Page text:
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LHYPERFINE

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LHYPERFINE = .TRUE. | .FALSE.
Default: LHYPERFINE = .FALSE. 

Description: compute the hyperfine tensors at the atomic sites (available as of vasp.5.3.2).


To have VASP compute the hyperfine tensors at the atomic sites, set

LHYPERFINE = .TRUE.

The hyperfine tensor AI describes the interaction between a nuclear spin SI (located at site RI) and the electronic spin distribution Se (in most cases associated with a paramagnetic defect state):

In general it is written as the sum of an isotropic part, the so-called Fermi contact term, and an anisotropic (dipolar) part.

The Fermi contact term is given by

where ρs is the spin density, μ0 is the magnetic susceptibility of free space, γe the electron gyromagnetic ratio, γI the nuclear gyromagnetic ratio of the nucleus at RI, and \<Sz\> the expectation value of the z-component of the total electronic spin.

δT(r) is a smeared out δ function, as described in the Appendix of Ref.[1].

The dipolar contributions to the hyperfine tensor are given by

In the equations above r=|r|, ri the i-th component of r, and r is taken relative to the position of the nucleus RI.

The nuclear gyromagnetic ratios should be specified by means of the NGYROMAG-tag:

NGYROMAG = gamma_1  gamma_2 ... gamma_N

where one should specify one number for each of the N species on the POSCAR file. If one does not set NGYROMAG in the INCAR file, VASP assumes a factor of 1 for each species.

As usual, all output is written to the OUTCAR file. VASP writes three blocks of data, that look something like:

 Fermi contact (isotropic) hyperfine coupling parameter (MHz)
 -------------------------------------------------------------
  ion      A_pw      A_1PS     A_1AE     A_1c      A_tot
 -------------------------------------------------------------
   1       ...       ...       ...       ...       ...
  ..       ...       ...       ...       ...       ...

 -------------------------------------------------------------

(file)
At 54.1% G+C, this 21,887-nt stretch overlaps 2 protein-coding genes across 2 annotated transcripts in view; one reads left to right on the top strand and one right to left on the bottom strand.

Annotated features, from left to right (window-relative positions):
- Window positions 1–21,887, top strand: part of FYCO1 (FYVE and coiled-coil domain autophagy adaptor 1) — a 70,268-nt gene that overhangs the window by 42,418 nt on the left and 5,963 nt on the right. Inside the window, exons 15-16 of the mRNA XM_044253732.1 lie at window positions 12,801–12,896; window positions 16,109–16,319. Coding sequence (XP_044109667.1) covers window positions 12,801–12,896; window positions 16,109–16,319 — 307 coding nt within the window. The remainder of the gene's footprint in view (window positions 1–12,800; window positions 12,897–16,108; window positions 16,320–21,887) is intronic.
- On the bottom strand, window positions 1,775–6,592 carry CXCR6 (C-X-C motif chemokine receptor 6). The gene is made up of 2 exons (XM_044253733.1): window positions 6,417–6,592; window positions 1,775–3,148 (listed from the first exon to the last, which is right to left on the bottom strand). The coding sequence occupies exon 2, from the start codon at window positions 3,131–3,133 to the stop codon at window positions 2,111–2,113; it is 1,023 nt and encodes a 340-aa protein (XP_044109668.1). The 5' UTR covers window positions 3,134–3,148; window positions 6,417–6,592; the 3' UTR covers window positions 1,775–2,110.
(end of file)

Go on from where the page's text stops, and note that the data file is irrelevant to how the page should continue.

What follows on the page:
with an entry for each ion on the POSCAR file. Apw, A1PS, A1AE, and A1c are the plane wave, pseudo one-center, all-electron one-center, and one-center core contributions to the Fermi contact term, respectively. The total Fermi contact term is given by Atot. Beware: for the moment we have chosen NOT to include the core contributions A1c in Atot. If you so want, you should add them by hand to Atot. Core electronic contributions to the Fermi contact term are calculated in the frozen valence approximation as proposed by Yazyev et al.[2]

The dipolar constributions are listed next:

 Dipolar hyperfine coupling parameters (MHz)
 ---------------------------------------------------------------------
  ion      A_xx      A_yy      A_zz      A_xy      A_xz      A_yz
 ---------------------------------------------------------------------
   1       ...       ...       ...       ...       ...       ...
  ..       ...       ...       ...       ...       ...       ...

 ---------------------------------------------------------------------

Again one line per ion in the POSCAR file.

The total hyperfine tensors are written as:

 Total hyperfine coupling parameters after diagonalization (MHz)
 (convention: |A_zz| > |A_xx| > |A_yy|)
 ----------------------------------------------------------------------
  ion      A_xx      A_yy      A_zz     asymmetry (A_yy - A_xx)/ A_zz
 ----------------------------------------------------------------------
   1       ...       ...       ...         ...
  ..       ...       ...       ...         ...

 ----------------------------------------------------------------------

i.e., the tensors have been diagonalized and rearranged.

N.B.: The Fermi contact term is strongly dominated by the all-electron one-center contribution A1AE. Unfortunately, this particular term is quite sensitive to the number and eigenenergy of the all-electron partial waves that make up the one-center basis set, i.e., to the particulars of the PAW dataset you are using. As a result the Fermi contact term may strongly depend on the choice of PAW dataset.

Related Tags and Sections

NGYROMAG

Examples that use this tag

References

  1. P. E. Blöchl, Phys. Rev. B 62, 6158 (2000).
  2. O. V. Yazyev, I. Tavernelli, L. Helm, and U. R. Röthlisberger, Phys. Rev. B 71, 115110 (2006).

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